He left the office early, citing a meeting across town.  Instead he went home.  By the time Donna came home from work, at 6:30, he was drunk.  When he told her what had happened with the coyote she was supportive, but not overly so.

Karl had a thick hangover the next morning, but when he pulled into the parking lot and saw that the geese had begun to return a smile sparkled across his face.  More than anything he could say or do, this would spur the company to action.  It might take a few days for them to work things out with the police, which would probably involve relocating the coyote, but he was pretty sure they’d reach that conclusion.  Because of their precious lawn.

When nothing happened in three days, Karl called the VP of PR’s assistant to ask her if she’d passed his idea along.  She said yes, she had.

“And what was his reaction?” Karl asked.

“I’m sure that he gave it careful consideration,” she replied, coldly.

“I assume he’s noticed that the geese are back,” he said.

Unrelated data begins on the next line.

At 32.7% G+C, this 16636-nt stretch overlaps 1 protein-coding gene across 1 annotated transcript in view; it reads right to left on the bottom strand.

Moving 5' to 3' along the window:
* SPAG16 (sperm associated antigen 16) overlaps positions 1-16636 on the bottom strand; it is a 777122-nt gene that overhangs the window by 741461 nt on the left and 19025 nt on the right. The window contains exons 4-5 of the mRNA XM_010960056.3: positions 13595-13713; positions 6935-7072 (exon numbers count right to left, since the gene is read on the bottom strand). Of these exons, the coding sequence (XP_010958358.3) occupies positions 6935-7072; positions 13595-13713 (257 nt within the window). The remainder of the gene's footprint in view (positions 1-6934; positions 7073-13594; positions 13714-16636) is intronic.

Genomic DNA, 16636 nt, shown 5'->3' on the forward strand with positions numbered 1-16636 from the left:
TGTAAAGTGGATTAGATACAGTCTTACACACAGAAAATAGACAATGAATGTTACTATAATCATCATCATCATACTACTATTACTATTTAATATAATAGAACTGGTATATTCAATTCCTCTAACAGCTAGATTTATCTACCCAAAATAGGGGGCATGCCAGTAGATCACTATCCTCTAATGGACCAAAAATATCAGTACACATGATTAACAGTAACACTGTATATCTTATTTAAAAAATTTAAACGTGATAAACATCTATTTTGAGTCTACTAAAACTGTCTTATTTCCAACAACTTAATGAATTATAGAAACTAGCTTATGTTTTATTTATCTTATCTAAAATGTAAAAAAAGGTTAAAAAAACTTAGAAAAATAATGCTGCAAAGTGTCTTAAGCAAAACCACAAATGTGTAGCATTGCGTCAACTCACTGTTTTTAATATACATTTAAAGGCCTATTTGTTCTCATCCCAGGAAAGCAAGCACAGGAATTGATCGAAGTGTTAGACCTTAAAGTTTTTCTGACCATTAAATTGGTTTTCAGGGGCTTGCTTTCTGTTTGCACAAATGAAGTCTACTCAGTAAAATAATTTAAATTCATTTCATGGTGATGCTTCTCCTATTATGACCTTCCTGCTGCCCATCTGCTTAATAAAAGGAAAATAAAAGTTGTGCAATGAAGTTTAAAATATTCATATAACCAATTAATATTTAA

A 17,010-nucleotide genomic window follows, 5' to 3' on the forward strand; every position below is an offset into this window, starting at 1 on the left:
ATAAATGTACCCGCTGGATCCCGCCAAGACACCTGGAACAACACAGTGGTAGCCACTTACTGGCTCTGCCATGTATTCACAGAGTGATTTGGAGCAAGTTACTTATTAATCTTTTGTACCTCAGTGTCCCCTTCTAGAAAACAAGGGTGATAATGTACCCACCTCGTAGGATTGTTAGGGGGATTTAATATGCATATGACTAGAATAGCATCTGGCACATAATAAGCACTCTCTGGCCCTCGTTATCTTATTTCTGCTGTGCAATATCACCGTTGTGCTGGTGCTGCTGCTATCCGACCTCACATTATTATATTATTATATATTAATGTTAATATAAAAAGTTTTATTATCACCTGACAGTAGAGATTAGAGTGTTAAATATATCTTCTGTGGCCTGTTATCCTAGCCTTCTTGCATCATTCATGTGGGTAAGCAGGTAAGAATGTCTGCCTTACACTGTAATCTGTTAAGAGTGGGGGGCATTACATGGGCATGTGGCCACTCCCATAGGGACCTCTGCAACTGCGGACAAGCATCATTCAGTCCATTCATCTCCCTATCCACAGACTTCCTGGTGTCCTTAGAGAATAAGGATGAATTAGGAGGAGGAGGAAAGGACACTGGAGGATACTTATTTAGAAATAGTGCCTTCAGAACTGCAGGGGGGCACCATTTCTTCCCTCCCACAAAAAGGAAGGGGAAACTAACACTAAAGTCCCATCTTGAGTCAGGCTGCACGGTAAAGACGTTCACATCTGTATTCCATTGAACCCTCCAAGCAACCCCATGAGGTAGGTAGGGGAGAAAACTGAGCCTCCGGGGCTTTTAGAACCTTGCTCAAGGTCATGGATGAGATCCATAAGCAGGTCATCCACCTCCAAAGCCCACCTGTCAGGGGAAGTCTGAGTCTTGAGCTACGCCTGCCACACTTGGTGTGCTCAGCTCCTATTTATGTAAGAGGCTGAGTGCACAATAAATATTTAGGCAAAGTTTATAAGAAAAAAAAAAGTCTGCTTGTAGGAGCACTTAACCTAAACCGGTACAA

“I imagine that he has noticed, yes,” she said.  It sounded to Karl like she was about to say something else.  But she stopped herself.

He stopped himself as well.  Words were foaming up in him but he smiled, as if he was in the room with the woman, nodded, thanked her for her time, and concluded by saying that he’d spoken with the manufacturer of the coyote and done considerable research on its application at other facilities and would be happy to provide further information if it would be helpful.  Then he went outside and bummed a cigarette off one of the smokers.

“I thought you quit,” the man said.

“I did,” Karl said, in such a tone that the man didn’t pursue the question.

It wasn't easy for Karl to wait, but he gave it a whole week.  He literally marked the day in his calendar.  Then, seven days to the hour after he’d called the VP’s office, he went out to the hangar-like garage where the maintenance people kept their mowers and so on.  If anyone stopped him he was going to say that he was looking for a man named “Tony.”  But no one stopped him.